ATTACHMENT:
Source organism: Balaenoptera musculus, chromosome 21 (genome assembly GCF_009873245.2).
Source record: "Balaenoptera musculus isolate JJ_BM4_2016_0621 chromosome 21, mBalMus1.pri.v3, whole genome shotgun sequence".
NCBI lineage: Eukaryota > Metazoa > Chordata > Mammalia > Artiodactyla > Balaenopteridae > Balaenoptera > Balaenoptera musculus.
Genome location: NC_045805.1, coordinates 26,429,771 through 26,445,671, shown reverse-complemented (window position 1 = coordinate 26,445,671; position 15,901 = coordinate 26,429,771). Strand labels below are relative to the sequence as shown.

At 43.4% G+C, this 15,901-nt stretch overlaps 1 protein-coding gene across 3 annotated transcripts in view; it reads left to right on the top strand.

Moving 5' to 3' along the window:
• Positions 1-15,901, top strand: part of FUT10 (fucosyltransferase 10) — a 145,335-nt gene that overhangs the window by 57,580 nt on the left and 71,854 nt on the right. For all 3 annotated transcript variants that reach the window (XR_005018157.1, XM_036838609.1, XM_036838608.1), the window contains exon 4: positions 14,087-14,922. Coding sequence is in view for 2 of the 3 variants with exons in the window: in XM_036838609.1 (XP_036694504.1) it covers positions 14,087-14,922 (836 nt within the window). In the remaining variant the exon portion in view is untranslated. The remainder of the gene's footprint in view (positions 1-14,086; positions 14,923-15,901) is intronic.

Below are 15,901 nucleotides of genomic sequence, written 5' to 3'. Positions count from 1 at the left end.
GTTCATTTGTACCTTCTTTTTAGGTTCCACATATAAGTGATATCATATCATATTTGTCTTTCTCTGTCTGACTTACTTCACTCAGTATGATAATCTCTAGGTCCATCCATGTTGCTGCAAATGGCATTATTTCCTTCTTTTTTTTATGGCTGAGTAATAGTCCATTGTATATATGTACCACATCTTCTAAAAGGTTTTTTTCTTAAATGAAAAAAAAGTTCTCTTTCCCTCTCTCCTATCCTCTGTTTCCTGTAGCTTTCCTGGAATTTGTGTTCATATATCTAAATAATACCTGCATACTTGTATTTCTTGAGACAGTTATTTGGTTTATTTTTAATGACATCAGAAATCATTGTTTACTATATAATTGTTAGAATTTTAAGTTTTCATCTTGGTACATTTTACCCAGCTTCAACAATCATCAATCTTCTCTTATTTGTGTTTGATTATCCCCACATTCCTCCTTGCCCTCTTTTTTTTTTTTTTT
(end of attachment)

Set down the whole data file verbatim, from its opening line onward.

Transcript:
Source organism: Balaenoptera musculus, chromosome 21 (genome assembly GCF_009873245.2).
Source record: "Balaenoptera musculus isolate JJ_BM4_2016_0621 chromosome 21, mBalMus1.pri.v3, whole genome shotgun sequence".
NCBI lineage: Eukaryota > Metazoa > Chordata > Mammalia > Artiodactyla > Balaenopteridae > Balaenoptera > Balaenoptera musculus.
Genome location: NC_045805.1, coordinates 26,429,771 through 26,445,671, shown reverse-complemented (window position 1 = coordinate 26,445,671; position 15,901 = coordinate 26,429,771). Strand labels below are relative to the sequence as shown.

At 43.4% G+C, this 15,901-nt stretch overlaps 1 protein-coding gene across 3 annotated transcripts in view; it reads left to right on the top strand.

Moving 5' to 3' along the window:
• Positions 1-15,901, top strand: part of FUT10 (fucosyltransferase 10) — a 145,335-nt gene that overhangs the window by 57,580 nt on the left and 71,854 nt on the right. For all 3 annotated transcript variants that reach the window (XR_005018157.1, XM_036838609.1, XM_036838608.1), the window contains exon 4: positions 14,087-14,922. Coding sequence is in view for 2 of the 3 variants with exons in the window: in XM_036838609.1 (XP_036694504.1) it covers positions 14,087-14,922 (836 nt within the window). In the remaining variant the exon portion in view is untranslated. The remainder of the gene's footprint in view (positions 1-14,086; positions 14,923-15,901) is intronic.

Below are 15,901 nucleotides of genomic sequence, written 5' to 3'. Positions count from 1 at the left end.
GTTCATTTGTACCTTCTTTTTAGGTTCCACATATAAGTGATATCATATCATATTTGTCTTTCTCTGTCTGACTTACTTCACTCAGTATGATAATCTCTAGGTCCATCCATGTTGCTGCAAATGGCATTATTTCCTTCTTTTTTTTATGGCTGAGTAATAGTCCATTGTATATATGTACCACATCTTCTAAAAGGTTTTTTTCTTAAATGAAAAAAAAGTTCTCTTTCCCTCTCTCCTATCCTCTGTTTCCTGTAGCTTTCCTGGAATTTGTGTTCATATATCTAAATAATACCTGCATACTTGTATTTCTTGAGACAGTTATTTGGTTTATTTTTAATGACATCAGAAATCATTGTTTACTATATAATTGTTAGAATTTTAAGTTTTCATCTTGGTACATTTTACCCAGCTTCAACAATCATCAATCTTCTCTTATTTGTGTTTGATTATCCCCACATTCCTCCTTGCCCTCTTTTTTTTTTTTTTT